Jennings, K.E. (2000). Let’s talk sport…and life. Halfway House: Interdoc Consulting.
Let’s talk sport…and life is an absorbing story that tells of the fragility of life and the power of the human spirit. While it acknowledges the inevitability of the personal struggle that each one of us will need to go through before a spiritual awakening can occur, it offers a wisdom to guide your actions as you navigate through some of the chaotic processes of life.
Let’s talk sport…and life provides you with an exciting philosophy to enrich your life. The competitive values of elite sport and the co-operative, gentle concepts of tai chi are integrated to create a concentrated energy flow to enhance success.
As you engage the story, you will find yourself naturally adopting a reflective stance with regards to your own life. This will activate a self-exploration process as you begin to question some of your fundamental beliefs, perceptions and assumptions about sport and life. An unsettling process of un-learning and re-learning is likely to follow, culminating in the emergence of new insights.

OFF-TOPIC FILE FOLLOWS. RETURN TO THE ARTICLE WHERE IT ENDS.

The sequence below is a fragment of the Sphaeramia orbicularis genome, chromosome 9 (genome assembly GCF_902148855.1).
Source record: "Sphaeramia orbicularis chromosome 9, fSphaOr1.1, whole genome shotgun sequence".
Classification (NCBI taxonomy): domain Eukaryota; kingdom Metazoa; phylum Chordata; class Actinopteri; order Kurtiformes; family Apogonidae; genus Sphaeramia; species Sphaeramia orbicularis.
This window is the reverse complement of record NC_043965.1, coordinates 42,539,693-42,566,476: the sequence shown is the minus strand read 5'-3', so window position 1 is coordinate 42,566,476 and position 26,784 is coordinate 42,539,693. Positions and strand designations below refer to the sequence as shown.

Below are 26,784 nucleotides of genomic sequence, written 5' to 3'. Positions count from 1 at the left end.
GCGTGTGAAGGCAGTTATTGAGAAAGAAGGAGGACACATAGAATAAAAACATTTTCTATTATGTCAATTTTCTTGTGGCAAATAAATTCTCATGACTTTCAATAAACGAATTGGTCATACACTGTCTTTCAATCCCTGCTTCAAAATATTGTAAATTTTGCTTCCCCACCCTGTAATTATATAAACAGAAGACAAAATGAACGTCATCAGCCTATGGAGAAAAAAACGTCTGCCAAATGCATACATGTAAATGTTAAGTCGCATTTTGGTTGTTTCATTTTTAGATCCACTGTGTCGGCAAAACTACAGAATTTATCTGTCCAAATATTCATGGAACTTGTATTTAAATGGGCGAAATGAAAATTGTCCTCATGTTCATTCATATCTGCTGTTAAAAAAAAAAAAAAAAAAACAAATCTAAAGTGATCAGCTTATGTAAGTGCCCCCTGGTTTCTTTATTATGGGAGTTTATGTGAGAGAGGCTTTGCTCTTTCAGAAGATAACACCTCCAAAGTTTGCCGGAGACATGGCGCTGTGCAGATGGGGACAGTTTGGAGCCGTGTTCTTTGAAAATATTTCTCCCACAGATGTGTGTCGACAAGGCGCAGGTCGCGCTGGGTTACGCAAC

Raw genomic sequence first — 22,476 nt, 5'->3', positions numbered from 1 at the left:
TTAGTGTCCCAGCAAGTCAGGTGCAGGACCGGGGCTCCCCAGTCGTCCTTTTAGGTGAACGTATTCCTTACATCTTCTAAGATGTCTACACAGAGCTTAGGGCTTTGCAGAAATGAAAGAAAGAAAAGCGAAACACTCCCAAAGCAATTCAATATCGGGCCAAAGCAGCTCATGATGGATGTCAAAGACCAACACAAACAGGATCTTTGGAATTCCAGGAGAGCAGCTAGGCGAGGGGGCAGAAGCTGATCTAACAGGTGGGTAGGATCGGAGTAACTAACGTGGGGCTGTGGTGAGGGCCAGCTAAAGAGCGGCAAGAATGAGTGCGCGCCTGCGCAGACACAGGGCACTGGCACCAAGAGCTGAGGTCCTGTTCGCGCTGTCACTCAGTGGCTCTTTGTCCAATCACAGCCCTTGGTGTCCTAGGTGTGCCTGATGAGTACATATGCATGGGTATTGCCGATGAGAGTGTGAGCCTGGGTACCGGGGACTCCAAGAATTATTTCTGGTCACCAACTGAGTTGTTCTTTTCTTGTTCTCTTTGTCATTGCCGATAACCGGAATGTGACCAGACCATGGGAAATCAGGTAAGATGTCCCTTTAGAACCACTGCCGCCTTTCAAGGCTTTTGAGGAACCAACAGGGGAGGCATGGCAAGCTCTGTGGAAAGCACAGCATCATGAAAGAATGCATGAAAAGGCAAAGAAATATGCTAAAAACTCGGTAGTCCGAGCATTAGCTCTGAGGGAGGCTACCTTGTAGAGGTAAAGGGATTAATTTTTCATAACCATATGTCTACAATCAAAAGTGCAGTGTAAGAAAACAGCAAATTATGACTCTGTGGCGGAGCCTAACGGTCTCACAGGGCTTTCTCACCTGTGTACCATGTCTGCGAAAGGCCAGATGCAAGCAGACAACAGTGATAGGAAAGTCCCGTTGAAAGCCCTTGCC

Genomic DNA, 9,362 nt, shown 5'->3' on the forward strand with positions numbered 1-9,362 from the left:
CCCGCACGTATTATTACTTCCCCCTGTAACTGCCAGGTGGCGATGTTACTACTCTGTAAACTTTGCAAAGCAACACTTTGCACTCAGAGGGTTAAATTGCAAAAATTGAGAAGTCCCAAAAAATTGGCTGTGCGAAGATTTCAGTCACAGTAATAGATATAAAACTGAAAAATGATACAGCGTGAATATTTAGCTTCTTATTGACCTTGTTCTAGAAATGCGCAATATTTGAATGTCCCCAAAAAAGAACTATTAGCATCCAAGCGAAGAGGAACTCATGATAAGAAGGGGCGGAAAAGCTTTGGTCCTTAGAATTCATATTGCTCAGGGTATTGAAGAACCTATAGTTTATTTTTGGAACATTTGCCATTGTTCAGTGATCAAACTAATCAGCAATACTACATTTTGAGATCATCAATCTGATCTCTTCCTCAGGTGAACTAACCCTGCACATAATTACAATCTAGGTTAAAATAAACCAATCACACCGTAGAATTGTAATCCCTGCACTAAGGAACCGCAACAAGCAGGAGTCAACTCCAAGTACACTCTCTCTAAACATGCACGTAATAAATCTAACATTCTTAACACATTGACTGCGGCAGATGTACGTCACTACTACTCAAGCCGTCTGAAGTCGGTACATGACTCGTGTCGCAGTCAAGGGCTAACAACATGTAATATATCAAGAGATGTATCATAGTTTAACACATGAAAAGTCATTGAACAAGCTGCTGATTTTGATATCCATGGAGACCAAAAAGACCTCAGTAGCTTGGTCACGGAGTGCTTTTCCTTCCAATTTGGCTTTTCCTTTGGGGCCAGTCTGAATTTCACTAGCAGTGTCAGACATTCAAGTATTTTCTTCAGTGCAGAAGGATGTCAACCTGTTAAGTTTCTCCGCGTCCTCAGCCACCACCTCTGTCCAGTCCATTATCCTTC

Jennings, K.E. (1993). Mind in sport: Directing energy flow into success. Kenwyn: Juta.
This book examines the nature of mental preparation in sport from a holistic perspective. Utilising ecosystemic principles, leading sports psychologist Ken Jennings integrates his theoretical insights with practical sporting examples. Interviews with four of South Africa’s world class sportsmen – Jimmy Cook (cricket), Bruce Fordyce (ultra-marathon running), Brian Mitchell (boxing) and Jonty Rhodes (cricket) – illustrate key concepts of successful mental preparation.
The mental training suggested in this book moves beyond winning. Ken Jennings contends that an athlete should strive for mind-body oneness during activity. This will ensure greater possibilities for peak performance. The key to becoming inwardly motivated lies in ‘balance in thinking’ and in creative energy flow. Striving for quality in action lies at the core of a culture of excellence.
Rather than gearing his approach to any particular sport, Ken Jennings has looked at themes that are common to all sporting performances. The application of the key principles to other life contexts, such as working groups in business is also explored.
The book is aimed at the athlete, coach, parent or sports psychologist; however, any sports lover will find the concepts thought-provoking and challenging.